Alison Gannett skis toward saving the snow
Alison Gannett sits comfortably among the ranks of world's greatest free skiers having won the world freeskiing championship title in 1998.
She has graced the silver screen in Warren Miller and Teton Gravity Research ski films, won freeskiing titles in Canada, Japan and South America. She has made first runs down precarious mountains like the Hanuman Tibba peak in the Indian Himalayas and Mount Bullock Workman in Pakistan.
Gannett, however, is more than a conqueror of slopes. Her travels have allowed her to witness first-hand the effects of global climate change and led her to focus on saving the snow.
Her efforts have earned recognition. In 2010 Outside Magazine listed her as A Green All-Star, and Skiing Magazine named her Ski Hero of 2010.
A honors graduate with a degree in climate studies from the University of Virginia, Gannett marries her passions by documenting glacial recession around the world during her ski expeditions. Glacial run-off is crucial to providing millions of people with drinking water, irrigation opportunities and hydroelectric power.
"One day, while skiing in 2004, I realized that my goal needed to include the whole world and not just one area, so I started Save Our Snow (SOS) in 2008," Gannett said.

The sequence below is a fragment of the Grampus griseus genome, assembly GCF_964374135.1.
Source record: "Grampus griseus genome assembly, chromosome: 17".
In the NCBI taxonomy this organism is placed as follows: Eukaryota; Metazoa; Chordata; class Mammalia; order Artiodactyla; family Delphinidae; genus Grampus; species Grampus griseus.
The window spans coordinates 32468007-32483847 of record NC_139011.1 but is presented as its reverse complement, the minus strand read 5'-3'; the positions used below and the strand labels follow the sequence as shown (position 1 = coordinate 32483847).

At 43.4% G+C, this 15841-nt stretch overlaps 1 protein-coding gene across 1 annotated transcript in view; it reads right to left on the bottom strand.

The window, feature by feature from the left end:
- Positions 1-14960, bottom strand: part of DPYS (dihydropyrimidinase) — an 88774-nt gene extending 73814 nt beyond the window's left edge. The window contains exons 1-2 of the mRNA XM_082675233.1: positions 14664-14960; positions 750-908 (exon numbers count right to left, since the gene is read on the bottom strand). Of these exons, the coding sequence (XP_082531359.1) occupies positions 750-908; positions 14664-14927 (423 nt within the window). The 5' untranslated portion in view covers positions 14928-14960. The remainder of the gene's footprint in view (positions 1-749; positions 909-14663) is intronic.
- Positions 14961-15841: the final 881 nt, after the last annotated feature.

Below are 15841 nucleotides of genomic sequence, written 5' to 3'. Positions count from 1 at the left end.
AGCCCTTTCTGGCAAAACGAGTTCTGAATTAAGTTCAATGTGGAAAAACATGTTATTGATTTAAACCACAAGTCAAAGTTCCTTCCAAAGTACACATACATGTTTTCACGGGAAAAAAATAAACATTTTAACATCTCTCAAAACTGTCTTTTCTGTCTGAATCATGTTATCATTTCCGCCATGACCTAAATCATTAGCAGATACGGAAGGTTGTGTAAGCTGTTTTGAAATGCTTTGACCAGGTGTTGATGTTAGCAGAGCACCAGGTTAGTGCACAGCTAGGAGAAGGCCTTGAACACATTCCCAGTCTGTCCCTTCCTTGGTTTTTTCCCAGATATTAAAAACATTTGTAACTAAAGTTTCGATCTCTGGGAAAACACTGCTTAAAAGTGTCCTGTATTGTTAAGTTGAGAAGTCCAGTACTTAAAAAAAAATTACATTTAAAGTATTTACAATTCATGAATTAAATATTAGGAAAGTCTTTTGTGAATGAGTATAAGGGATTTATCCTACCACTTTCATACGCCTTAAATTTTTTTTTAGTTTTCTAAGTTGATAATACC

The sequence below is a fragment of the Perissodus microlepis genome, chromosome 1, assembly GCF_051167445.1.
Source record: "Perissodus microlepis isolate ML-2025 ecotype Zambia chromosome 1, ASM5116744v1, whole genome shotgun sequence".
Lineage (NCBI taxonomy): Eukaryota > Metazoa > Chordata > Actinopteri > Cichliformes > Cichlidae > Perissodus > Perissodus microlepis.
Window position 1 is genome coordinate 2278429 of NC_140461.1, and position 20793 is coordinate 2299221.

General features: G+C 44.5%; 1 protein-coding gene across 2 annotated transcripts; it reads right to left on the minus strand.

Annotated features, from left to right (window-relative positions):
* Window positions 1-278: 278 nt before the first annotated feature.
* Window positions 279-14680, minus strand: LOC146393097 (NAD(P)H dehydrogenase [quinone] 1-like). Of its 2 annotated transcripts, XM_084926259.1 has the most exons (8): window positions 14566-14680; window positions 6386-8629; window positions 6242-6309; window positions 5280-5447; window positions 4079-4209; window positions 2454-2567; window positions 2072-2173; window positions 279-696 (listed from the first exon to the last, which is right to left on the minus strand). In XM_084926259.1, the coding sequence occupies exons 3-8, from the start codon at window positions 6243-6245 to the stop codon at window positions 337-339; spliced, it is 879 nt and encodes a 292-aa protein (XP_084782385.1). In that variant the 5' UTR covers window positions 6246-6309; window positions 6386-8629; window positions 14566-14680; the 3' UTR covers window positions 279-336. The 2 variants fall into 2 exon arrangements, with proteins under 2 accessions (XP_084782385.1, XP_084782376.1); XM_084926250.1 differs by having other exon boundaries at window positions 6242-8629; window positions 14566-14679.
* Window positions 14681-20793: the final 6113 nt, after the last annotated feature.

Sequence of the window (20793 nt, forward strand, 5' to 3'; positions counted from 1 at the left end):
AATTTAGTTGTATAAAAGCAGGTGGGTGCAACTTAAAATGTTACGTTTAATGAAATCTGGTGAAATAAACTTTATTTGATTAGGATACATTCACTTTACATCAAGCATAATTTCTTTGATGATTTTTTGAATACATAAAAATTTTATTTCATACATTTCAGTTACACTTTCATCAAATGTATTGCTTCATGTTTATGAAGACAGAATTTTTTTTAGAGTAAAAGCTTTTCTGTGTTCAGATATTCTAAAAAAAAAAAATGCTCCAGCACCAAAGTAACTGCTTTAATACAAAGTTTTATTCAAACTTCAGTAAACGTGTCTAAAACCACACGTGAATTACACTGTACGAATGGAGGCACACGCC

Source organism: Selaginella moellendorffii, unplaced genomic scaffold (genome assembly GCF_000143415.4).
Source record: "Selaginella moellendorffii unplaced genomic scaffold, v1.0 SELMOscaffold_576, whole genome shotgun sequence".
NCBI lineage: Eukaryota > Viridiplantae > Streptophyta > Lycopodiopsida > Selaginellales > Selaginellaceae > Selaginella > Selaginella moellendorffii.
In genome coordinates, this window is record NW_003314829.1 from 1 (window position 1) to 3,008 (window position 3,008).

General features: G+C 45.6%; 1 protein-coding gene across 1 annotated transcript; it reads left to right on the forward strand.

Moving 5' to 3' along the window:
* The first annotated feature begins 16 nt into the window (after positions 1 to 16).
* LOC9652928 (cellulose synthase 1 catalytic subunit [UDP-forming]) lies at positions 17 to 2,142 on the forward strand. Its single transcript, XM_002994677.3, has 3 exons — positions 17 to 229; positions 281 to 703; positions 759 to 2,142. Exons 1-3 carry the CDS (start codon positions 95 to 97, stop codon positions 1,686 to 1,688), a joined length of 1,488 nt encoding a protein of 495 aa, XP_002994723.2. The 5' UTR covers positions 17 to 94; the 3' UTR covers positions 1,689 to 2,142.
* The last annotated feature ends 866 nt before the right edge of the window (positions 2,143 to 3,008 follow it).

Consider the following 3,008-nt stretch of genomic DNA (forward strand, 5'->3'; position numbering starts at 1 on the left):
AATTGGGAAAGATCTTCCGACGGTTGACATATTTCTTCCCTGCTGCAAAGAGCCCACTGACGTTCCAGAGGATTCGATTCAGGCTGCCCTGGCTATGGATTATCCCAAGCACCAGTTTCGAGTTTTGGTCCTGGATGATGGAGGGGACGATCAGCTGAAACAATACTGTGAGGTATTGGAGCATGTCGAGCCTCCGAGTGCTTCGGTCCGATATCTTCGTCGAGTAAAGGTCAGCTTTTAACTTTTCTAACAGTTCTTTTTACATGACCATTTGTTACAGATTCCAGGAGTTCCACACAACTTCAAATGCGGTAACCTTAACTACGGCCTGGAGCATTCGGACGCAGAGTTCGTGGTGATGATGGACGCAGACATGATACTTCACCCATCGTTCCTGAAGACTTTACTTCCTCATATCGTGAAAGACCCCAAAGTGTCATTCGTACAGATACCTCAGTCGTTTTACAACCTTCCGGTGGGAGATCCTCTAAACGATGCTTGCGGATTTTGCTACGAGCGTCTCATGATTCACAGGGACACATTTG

The mission of SOS to is demonstrate that fighting climate change can be cost beneficial and effective. It strives to preserve the outdoor playground by calling people to action through "the optimistic spirit of outdoor sport," Gannett said.
On a grassroots level, Gannett operates KEEN Rippin Chix skiing and mountain biking camps. Here, she motivates women to find a passion in the outdoors not only for self-satisfaction, but also to relate to climate change on a personal level.
"If you love something like snow," Gannett said, "you are more likely to change that light bulb so your kids can enjoy skiing like you do."
Gannett has also developed a four-step framework for climate change called CROP (Calculate your carbon footprint, Reduce your footprint, Offset your footprint, Produce your own power) to advise individuals, businesses and Fortune 500 companies on implementing solutions to climate change. She has even worked with former vice president Al Gore.
Gannett lives on the 75-acre Save Our Snow Farm in Paonia, Colo. The ranch is geared toward self-sufficiency -- just one effort she has made to reduce her carbon footprint, which is currently three tons, compared to the 20-ton footprint of an average American.
"I've been able to calculate and reduce my carbon footprint in half and still be able to ski and have a normal life," she said, insisting we don't have to throw away what we love to make a difference.
On the horizon for the skier/activist are a ski-and-surf expedition to the highest peaks in the Andean Mountains in Colombia. Gannett is anxious to visit the glaciers in the region, which she says are disappearing at an alarming rate. She will to document the glacial recession while garnering a few more first descents. She also hopes to track one of the largest rivers from its glacial source to the ocean delta and explore how the changes in weather and water levels affect people and their livelihood.